The name is Champ (not Nessie)
by Connie Archer
by Connie Archer
For example, did you know that
Vermont has its very own lake monster? Champ.
Not Champ, as we would say in English, but Champ, with a French accent.
New York and Vermont
as well as Quebec, with the Champlain Canal
connecting the lake to the Hudson River. The lake was named after the French explorer
Samuel de Champlain who first encountered it in 1609. Although Native Americans had dubbed it by various
names long before. The Iroquoi called it
Caniaderi Guarunte, meaning “door of
the country” and the Abenaki called it Petonbowk
which means “the lake in between.”
But to get back to Samuel de Champlain . . . In 1609, Champlain spotted a fearsome underwater creature five feet long, thick as a man’s thigh, with silvery gray scales that a dagger could not penetrate. He is supposed to have claimed that the monster had jaws as wide as two and a half feet with sharp and dangerous teeth.
As it turns out, this account is somewhat exaggerated. Champlain’s actual words are far less dramatic:
“. . . [T]here is also a great abundance of many species of fish. Amongst others there is one called by the natives Chaousarou, which is of various lengths; but the largest of them, as these tribes have told me, are from eight to ten feet long. I have seen some five feet long, which were as big as my thigh, and had a head as large as my two fists, with a snout two feet and a half long, and a double row of very sharp, dangerous teeth. Its body has a good deal the shape of the pike; but it is protected by scales of a silvery gray colour and so strong that a dagger could not pierce them.”
Debunkers of Champ believe that Champlain saw nothing more than a large sturgeon or garfish. Nevertheless, there have been hundreds more sightings of Champ over the years. In 1873 and again in 1887, the showman, P.T. Barnum, even offered rewards for Champ, dead or alive.
But here’s where it gets really interesting. In 1977, a vacationer named Sandra Mansi, relaxing by the lake shore with her family, was fascinated and terrified to see a strange creature rising from the water. Fortunately, she had the presence of mind to snap a photo. That Champ photo is now world famous and has given the debunkers of Champ a lot to chew on.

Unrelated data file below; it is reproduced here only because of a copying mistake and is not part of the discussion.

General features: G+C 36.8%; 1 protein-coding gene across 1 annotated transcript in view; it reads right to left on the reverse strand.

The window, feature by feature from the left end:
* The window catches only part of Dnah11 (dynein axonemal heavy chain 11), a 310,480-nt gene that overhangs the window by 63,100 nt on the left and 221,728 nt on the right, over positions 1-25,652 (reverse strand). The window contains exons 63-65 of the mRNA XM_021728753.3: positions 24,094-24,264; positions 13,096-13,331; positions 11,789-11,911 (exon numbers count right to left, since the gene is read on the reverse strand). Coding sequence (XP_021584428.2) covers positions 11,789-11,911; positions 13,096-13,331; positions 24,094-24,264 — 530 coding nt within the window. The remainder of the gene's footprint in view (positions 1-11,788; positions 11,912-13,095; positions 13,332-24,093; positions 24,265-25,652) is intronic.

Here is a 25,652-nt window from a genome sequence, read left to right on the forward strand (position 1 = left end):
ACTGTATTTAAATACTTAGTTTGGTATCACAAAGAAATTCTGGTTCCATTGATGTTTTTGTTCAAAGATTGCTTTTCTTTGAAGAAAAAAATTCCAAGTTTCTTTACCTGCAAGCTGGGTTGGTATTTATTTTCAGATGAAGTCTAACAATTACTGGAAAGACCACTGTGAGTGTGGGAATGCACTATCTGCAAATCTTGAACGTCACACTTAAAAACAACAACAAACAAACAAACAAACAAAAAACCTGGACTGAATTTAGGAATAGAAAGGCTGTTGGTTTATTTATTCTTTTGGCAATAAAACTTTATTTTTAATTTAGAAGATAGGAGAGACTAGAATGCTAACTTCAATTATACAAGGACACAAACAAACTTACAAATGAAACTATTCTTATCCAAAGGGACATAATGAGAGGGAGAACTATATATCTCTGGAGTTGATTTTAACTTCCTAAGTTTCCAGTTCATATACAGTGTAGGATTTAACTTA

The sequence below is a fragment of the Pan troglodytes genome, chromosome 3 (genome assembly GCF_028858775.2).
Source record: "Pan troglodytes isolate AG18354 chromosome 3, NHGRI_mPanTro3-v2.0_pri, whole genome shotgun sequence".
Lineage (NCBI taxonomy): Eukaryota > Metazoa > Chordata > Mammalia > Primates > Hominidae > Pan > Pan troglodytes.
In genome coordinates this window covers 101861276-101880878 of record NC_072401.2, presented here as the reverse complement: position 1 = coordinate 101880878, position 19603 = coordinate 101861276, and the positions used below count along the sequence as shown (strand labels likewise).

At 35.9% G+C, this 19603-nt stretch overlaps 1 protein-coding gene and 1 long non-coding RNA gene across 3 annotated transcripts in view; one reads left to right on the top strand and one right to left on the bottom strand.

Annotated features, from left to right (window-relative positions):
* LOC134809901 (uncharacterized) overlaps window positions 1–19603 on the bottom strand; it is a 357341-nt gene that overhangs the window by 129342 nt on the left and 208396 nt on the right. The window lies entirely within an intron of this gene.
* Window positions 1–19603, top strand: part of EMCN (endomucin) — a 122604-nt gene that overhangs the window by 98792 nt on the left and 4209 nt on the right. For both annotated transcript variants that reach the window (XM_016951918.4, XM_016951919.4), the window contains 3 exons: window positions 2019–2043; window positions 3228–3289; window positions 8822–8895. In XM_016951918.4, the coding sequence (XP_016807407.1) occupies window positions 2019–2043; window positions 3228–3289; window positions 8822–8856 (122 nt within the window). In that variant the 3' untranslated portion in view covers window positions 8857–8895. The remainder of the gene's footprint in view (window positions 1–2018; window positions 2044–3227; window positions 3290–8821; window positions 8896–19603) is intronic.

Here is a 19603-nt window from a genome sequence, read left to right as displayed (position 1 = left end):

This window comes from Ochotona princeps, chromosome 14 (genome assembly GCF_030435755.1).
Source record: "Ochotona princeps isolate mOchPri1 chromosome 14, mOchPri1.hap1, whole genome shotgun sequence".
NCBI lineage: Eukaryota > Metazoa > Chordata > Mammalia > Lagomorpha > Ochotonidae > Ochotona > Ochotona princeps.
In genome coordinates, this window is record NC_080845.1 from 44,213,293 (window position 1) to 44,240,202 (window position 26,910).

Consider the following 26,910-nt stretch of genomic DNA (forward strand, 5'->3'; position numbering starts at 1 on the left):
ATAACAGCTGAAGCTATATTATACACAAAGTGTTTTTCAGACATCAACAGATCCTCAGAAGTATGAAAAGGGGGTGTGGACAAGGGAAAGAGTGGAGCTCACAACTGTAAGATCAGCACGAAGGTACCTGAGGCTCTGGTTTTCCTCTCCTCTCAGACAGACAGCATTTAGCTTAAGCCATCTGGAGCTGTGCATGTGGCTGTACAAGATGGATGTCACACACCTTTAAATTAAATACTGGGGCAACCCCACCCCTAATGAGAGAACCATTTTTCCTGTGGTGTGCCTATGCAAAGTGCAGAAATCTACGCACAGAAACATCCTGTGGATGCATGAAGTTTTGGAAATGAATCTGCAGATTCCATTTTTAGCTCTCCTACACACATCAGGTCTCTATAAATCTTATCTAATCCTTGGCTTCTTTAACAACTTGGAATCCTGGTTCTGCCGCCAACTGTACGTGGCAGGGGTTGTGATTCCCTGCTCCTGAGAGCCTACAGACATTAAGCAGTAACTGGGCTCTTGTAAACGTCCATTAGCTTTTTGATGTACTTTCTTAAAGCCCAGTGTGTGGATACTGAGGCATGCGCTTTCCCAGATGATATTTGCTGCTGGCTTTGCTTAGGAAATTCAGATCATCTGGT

Spike TV even aired a special program about Ms. Mansi’s experience.
Then, in the summer of 2005, two fishermen, Dick Affolter and Pete Bodette, managed to take video footage of a plesiosaur-like animal. Two retired FBI forensic image analysts who reviewed the tape stated that it appeared authentic and unmanipulated.
Another piece of evidence of Champ’s existence is an echo recording taken in 2003 by the Fauna Communications Research Institute as part of a Discovery Channel program. The group believe the recorded sounds are similar to that of a Beluga Whale or perhaps an Orca, but not of a known animal. The echolocation itself was recorded in three different areas of
Lake Champlain including a
man-made navigation channel in the deepest part of the lake.
Many cryptozoologists believe that the creature could be a plesiosaur, a zeuglodon (a what?) or another unknown or extinct creature, similar to Nessie of Loch Ness fame. Although plesiosaurs are believed to have died out 66 million years ago, this theory is defended by a British cryptozoologist, Dr. Karl P.N. Shuker, who argued that a surviving plesiosaur could have evolved an ability to tolerate colder temperatures, as well as a different neck structure.
of Port Henry, New York, has erected a giant model of Champ
and holds “Champ Day” on the first Saturday of every August. Champ is also the mascot of a minor league
baseball affiliate, the Vermont Lake Monsters.
And a statue of Champ is on display at the lakeshore in . Champ is quite literally the best known lake
monster in North America, a bigger celebrity even than Ogopogo in Burlington, Vermont British Columbia.
I for one am very glad Champ has never been captured. And if the imaginary
of Snowflake were just a little farther
west and closer to Lake Champlain, it would be
such fun for Champ to make an appearance in the Soup Lover’s Mystery
Connie Archer is the national bestselling author of the Soup Lover’s Mystery series from Berkley Prime Crime. A Spoonful of Murder, A Broth of Betrayal and A Roux of Revenge are set in the imaginary village of Snowflake, Vermont. The fourth book in the series, Ladle to the Grave, will be released in March 2015. You can visit Connie at her website and blog: conniearchermysteries.com, Facebook.com/ConnieArcherMysteries and Twitter @SnowflakeVT.
It’s almost May, and some of the local ladies have organized a pagan celebration in the woods to welcome spring. But the evening goes terribly wrong when one of the attendees winds up dead, apparently poisoned by an herbal concoction prepared by Lucky’s grandfather, Jack.
Lucky’s sure her grandfather could not have made such a tragic mistake. But before she can clear him of suspicion, her best friend, Sophie, is diverted from planning her wedding to By the Spoonful chef Sage DuBois when she finds a dead man floating in the creek on her property. Now it’s up to Lucky to get both Sophie and Jack out of hot water before a killer stirs up more trouble…
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